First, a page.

Judge orders Kurdish crude seized if unloaded

A federal judge ordered U.S. marshals to seize any crude offloaded from an oil tanker anchored off the Galveston coast carrying 1 million barrels of Kurdish oil.

The Iraqi government sought legal intervention after the tanker United Kalavryta arrived over the weekend carrying crude pumped from a newly opened pipeline linking Kurdish oil fields with a Turkish port and bypassing Iraq’s state oil company, which claims the right to broker all oil produced inside Iraq.

Lawyers representing Iraq’s Ministry of Oil asked the federal court to seize any cargo transferred from the  United Kalavryta onto smaller tankers, a process called lightering, within the court’s jurisdiction, which extends 9 miles offshore.

U.S. Magistrate Judge Nancy Johnson signed the order late Monday, which allows Iraq to take possession of any seized oil and transport it to storage for safekeeping under U.S. Marshals Service supervision.

By Monday afternoon, the ship had not offloaded any crude. It remained anchored about 60 miles off the coast of Galveston early Tuesday morning.

In court filings Monday, a global maritime operator with offices in Houston and Galveston said it was hired by Talmay Trading Inc., a company organized in the British Virgin Islands, to offload the crude but has yet to receive orders or instructions for lightering or delivering the cargo.

In a lawsuit filed against the Iraqi government and Talmay Trading in federal court,  AET Inc. Ltd. and AET Offshore Services asked a federal judge to determine the validity of Iraq’s claim that it owns the crude. The Iraqi government claims the shipment is stolen property.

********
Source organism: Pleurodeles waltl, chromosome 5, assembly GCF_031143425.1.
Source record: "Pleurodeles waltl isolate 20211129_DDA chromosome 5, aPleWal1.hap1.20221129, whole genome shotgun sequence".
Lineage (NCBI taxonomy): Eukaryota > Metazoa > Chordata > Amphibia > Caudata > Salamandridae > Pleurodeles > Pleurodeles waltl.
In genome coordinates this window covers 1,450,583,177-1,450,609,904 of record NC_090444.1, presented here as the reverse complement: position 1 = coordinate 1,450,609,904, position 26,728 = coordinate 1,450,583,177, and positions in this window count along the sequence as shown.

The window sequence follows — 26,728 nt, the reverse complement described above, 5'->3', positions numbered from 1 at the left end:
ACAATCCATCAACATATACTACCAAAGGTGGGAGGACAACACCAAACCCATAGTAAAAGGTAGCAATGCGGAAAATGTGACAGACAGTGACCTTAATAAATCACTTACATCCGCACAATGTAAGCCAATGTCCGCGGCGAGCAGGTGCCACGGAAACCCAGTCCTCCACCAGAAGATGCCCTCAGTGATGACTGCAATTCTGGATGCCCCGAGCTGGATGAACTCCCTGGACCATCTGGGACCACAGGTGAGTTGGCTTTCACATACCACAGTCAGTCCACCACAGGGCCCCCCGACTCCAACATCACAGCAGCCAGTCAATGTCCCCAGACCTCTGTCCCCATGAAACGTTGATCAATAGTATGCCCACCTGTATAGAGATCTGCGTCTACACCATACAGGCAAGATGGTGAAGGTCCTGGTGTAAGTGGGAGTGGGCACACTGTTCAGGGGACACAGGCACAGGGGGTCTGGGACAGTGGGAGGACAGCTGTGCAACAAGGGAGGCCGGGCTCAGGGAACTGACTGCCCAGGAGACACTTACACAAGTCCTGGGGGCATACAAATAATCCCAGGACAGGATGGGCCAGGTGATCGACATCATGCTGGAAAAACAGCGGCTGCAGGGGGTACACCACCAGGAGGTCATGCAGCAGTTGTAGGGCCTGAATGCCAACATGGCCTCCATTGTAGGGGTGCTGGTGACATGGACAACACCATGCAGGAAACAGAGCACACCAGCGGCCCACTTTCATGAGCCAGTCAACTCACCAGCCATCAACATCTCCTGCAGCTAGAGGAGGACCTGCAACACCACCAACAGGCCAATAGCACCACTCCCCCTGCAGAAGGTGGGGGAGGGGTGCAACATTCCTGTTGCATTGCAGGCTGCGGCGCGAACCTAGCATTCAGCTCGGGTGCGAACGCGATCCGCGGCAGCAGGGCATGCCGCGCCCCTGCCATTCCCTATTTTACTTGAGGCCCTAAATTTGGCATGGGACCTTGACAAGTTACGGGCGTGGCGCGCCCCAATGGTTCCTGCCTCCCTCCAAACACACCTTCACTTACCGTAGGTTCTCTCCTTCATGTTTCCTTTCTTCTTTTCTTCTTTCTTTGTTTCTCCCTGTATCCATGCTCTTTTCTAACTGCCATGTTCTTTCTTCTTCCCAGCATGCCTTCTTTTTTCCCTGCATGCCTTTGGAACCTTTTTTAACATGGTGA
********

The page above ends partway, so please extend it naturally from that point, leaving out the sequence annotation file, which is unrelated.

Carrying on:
AET also requested a temporary restraining order to prevent it from executing the contract until the court determines who rightfully owns the cargo.

Reached Tuesday, AET officials declined to discuss details of the contract.

“Cargo types, origins, destinations, sellers, buyers, etc., can be sensitive, proprietary information and we do not discuss these matters publicly,” AET said in a prepared statement. “AET has a long history of supporting and following all rules, regulations and laws and we will not participate in any illegal activity.”

With its disputed cargo now under legal threat, the United Kalavryta may be forced to travel elsewhere to unload.

The U.S. government, which backs a unified, central government in Iraq, discourages companies from buying crude from the Kurdish Regional Government, warning such deals pose significant legal risks. But the government has not banned the purchases.

A buyer for the Kurdish crude has not been identified.